Another Big Storm but with a (relatively) Small Punch
Just one week after the massive blizzard of February 8-9 the Northeast saw another powerful winter storm bomb off the Atlantic Coast producing blizzard conditions on Cape Cod, Maine, and portions of Maritime Canada. In fact, the latest storm (on February 16-17 and dubbed “Plato” by the Weather Channel) was synoptically more intense than “Nemo” but did not produce nearly as much snow.A satellite comparison of the February 8-9 storm (“Nemo”) with the February 16-17 storm (“Plato”). Amazingly, both storms appear to have developed an eye-like center in roughly the same location. Given, that the storm last weekend was technically more intense than that of a week earlier, it is surprising that its affects onshore were not nearly so extreme.
Satellite composite put together by NWS-Portland office and posted on their Facebook page.
This past weekend’s storm passed about 50 miles further east of the New England coast than the February 8-9 event, thus sparing the populated New York-Boston corridor the worst of the snow. Cape Cod and Maine saw the greatest snow accumulations and highest winds, although even there the storm was less intense than “Nemo” a week earlier. On Cape Cod 6.5” was measured at Brewster and 5.0” at Hyannis. On February 8-9 snow totals ranged up to 15” on the Cape. Surprisingly, Nantucket (which I thought would get hammered with a foot or more of snow) received a paltry 5.0”, about the same as some suburbs of Boston. Winds gusted to 58 mph on Nantucket and true blizzard conditions developed there and on Cape Cod for a brief period of time. Blizzard conditions occurred on Sunday across portions of Cape Cod. This scene was captured in Osterville during the peak of the storm.
Photo by Jim Preston/ Cape Cod Times.
The same may be said for parts of Maine where the storm’s heaviest snow accumulations were measured. Robbinston, in coastal Washington County, received the most snow in the state with a 13.5” accumulation. Other top amounts were 12.0” at East Machias, and 8.5” at Eastport. Not very impressive for a storm of this intensity. The central pressure of the weekend storm fell as low as 956 mb (28.23”) as it approached Nova Scotia, Canada midday Sunday. This compares to “Nemo”’s estimated lowest pressure of about 970 mb.This barograph trace illustrates how quickly the storm intensified this past weekend. It is from a buoy off the coast of Nova Scotia. The storm intensified from 990 mb to 956 mb in just 12 hours Sunday morning, a drop of 35 mb. Another case, like “Nemo”, of bombogenesis.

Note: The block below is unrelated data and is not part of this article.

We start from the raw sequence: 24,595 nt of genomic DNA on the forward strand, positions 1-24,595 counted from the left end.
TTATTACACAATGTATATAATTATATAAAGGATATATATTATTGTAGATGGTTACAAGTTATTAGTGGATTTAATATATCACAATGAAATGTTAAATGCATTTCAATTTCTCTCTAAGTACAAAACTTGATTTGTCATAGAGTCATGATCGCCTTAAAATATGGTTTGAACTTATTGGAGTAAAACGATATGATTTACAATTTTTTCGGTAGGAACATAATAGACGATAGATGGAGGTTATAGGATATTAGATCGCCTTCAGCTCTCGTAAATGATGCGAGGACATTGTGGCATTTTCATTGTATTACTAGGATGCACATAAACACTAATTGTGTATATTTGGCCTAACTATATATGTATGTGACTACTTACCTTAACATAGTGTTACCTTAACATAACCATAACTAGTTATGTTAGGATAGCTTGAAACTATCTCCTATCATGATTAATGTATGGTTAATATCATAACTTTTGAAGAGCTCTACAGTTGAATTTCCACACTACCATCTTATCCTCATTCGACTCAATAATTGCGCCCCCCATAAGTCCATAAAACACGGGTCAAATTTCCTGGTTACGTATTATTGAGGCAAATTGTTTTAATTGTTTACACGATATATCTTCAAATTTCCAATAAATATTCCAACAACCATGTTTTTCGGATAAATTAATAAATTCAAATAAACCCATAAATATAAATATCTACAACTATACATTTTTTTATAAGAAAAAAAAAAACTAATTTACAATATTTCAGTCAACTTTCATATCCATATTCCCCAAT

Image from NOAA/NWS/NDBC.
For sure, conditions in the Maritime Provinces of Canada were worse than those experienced anywhere in the U.S. Northeast. Snowfall was still not very impressive, however, with peak accumulations of 27 cm (10.6”) at Moncton, New Brunswick, 18 cm (7.1”) at Gander, Newfoundland, and just 15 cm (5.9”) at Sydney, Nova Scotia. Halifax, Nova Scotia (where the barometric pressure fell to 958 mb (28.29”) only 4 cm (1.6”) of snow fell. The center of the storm passed almost directly over Halifax and most of the precipitation fell as rain.
On the other hand, extremely high wind gusts were observed. Wreckhouse, Newfoundland reported a peak gust of 170 km/h (106 mph). Grand Etang Island, Nova Scotia saw a gust to 161 km/h (100 mph).
All and all, the most impressive feature of the weekend storm was its rapid intensification and extraordinary central pressure. It is a bit surprising (given the storm’s intensity) that more severe conditions were not observed onshore.
Christopher C. Burt